Though it failed to offer a credible political alternative, the student movement expressed a global and radical critique of society and its institutions which could not be so easily dismissed. Such a critique had, of course, previously been expressed by individual theorists, writers and artists. What was new in the 1960s was that this was voiced, more or less spontaneously, by a mass movement.
Its cultural underpinnings were virtually ignored by the traditional Left, partly because socialist parties had little understanding of cultural politics, partly because it involved concepts which were outside the socialist tradition. What was this cultural substructure? Social theorists have described it as ‘post-materialist’, an expression which suggests the search for the politics appropriate to an an age of abundance. Socialist and capitalist politics, in spite of their differences, shared a common terrain: if resources were scarce, the question was how to distribute them. For post-materialists this assumption did not hold. In an era of abundance, politics must, inevitably, acquire a different form.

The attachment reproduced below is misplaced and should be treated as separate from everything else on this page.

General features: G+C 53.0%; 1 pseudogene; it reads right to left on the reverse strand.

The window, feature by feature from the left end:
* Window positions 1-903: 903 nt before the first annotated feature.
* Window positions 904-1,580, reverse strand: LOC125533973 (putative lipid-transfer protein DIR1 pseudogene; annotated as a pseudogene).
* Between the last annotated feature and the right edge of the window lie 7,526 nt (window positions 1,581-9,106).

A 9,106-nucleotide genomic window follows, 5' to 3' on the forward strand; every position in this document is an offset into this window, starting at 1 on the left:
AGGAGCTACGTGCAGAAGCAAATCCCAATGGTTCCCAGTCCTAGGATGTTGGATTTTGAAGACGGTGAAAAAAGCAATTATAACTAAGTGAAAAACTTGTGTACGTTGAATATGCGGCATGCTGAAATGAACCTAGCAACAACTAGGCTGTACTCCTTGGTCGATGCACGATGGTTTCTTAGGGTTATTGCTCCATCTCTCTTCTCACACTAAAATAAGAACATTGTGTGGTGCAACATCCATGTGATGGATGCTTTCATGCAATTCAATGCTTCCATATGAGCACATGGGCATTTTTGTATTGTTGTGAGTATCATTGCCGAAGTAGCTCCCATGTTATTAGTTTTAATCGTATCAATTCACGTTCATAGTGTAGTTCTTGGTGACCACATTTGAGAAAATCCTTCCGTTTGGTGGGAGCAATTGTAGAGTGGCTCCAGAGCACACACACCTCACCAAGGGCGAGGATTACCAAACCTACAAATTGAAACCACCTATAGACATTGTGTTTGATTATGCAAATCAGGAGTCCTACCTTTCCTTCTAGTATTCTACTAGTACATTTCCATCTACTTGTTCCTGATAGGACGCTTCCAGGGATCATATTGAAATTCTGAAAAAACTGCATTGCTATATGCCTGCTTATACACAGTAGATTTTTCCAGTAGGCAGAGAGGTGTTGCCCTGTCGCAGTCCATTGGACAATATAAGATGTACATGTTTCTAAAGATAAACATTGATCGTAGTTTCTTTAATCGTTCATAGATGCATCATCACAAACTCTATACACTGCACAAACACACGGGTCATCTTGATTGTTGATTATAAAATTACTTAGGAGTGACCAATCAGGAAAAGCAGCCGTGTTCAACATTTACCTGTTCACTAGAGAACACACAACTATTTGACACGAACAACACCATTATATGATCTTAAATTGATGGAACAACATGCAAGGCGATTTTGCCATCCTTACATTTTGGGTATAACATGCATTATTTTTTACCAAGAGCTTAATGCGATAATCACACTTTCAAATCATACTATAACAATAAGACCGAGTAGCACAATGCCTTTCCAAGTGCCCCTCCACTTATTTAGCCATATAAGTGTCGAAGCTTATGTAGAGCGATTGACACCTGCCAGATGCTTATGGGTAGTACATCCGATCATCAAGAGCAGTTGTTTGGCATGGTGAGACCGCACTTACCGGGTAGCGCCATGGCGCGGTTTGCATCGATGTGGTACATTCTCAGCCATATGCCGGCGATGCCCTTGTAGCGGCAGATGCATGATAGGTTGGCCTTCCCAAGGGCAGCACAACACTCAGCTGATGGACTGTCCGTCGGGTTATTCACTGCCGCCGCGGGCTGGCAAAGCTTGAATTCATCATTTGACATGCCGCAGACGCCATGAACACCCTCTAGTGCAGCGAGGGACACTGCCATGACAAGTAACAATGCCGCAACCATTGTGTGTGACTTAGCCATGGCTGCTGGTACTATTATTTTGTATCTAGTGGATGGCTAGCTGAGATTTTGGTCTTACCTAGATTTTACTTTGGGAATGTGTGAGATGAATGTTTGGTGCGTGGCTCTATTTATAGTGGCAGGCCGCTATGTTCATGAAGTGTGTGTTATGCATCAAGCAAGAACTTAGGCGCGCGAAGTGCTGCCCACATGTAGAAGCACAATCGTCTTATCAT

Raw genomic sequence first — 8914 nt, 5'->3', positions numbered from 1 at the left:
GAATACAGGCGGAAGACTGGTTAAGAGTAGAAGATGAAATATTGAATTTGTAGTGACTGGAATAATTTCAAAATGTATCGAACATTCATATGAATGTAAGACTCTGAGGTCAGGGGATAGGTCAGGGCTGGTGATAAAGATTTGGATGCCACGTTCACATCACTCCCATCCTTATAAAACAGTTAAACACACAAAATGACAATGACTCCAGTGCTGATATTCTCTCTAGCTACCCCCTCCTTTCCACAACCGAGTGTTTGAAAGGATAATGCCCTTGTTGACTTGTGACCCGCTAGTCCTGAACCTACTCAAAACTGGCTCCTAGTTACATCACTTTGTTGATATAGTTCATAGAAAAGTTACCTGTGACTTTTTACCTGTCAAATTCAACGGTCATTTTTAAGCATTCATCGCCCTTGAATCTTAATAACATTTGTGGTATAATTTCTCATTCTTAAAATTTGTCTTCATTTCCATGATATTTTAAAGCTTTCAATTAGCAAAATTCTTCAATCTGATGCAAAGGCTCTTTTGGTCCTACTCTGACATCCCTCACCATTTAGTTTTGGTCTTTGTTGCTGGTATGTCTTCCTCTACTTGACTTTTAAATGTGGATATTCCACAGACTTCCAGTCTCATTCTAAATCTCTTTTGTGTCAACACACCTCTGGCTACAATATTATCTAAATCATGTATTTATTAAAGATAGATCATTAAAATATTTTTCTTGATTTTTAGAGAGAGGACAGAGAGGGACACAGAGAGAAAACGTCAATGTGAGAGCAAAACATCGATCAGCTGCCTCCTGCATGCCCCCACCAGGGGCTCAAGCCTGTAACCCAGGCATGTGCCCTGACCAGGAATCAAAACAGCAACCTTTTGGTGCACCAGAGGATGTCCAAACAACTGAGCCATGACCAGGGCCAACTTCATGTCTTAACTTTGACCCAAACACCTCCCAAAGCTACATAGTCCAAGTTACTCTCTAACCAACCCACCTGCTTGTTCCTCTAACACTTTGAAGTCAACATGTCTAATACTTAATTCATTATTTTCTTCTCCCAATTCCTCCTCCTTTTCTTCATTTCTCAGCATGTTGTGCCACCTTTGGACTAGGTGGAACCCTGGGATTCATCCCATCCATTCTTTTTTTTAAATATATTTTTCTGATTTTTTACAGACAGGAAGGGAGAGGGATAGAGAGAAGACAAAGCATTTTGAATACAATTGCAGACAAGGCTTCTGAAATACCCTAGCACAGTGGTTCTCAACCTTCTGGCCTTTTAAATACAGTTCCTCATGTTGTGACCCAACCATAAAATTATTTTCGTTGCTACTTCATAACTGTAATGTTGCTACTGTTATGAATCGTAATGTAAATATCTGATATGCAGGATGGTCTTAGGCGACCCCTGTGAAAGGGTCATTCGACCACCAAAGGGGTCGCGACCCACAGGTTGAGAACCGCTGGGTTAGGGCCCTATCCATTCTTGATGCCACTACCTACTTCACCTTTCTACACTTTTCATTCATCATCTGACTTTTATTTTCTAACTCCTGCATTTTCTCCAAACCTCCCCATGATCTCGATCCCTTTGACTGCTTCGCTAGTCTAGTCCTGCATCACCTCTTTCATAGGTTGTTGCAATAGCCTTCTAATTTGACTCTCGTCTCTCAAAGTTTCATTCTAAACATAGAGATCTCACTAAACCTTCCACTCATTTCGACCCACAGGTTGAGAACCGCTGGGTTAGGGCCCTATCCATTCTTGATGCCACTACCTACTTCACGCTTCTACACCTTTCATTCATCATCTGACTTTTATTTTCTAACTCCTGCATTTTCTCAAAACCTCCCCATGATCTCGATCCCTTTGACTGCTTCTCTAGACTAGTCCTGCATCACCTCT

Politicians of the Left (and the Right) could fairly retort that the assumption that a post-scarcity age had been reached could only be entertained by privileged students, temporarily removed from the world of gainful employment, detached from its competitive ethos and unencumbered by family responsibilities. The real electorate had mortgages or rent to pay, children to feed and clothe, jobs to obtain or preserve. The student radicals arrogantly or childishly ignored these fundamental truths. They were right, however, when they held that human dignity should not be satisfied merely with the riches available on the shelves of supermarkets and department stores; they were wrong when they believed themselves to be the first to hold these views.
- high stakes decisions are involved;
- the decisions being made by individuals are irreversible; and
- it is possible to identify failures in people’s reasoning.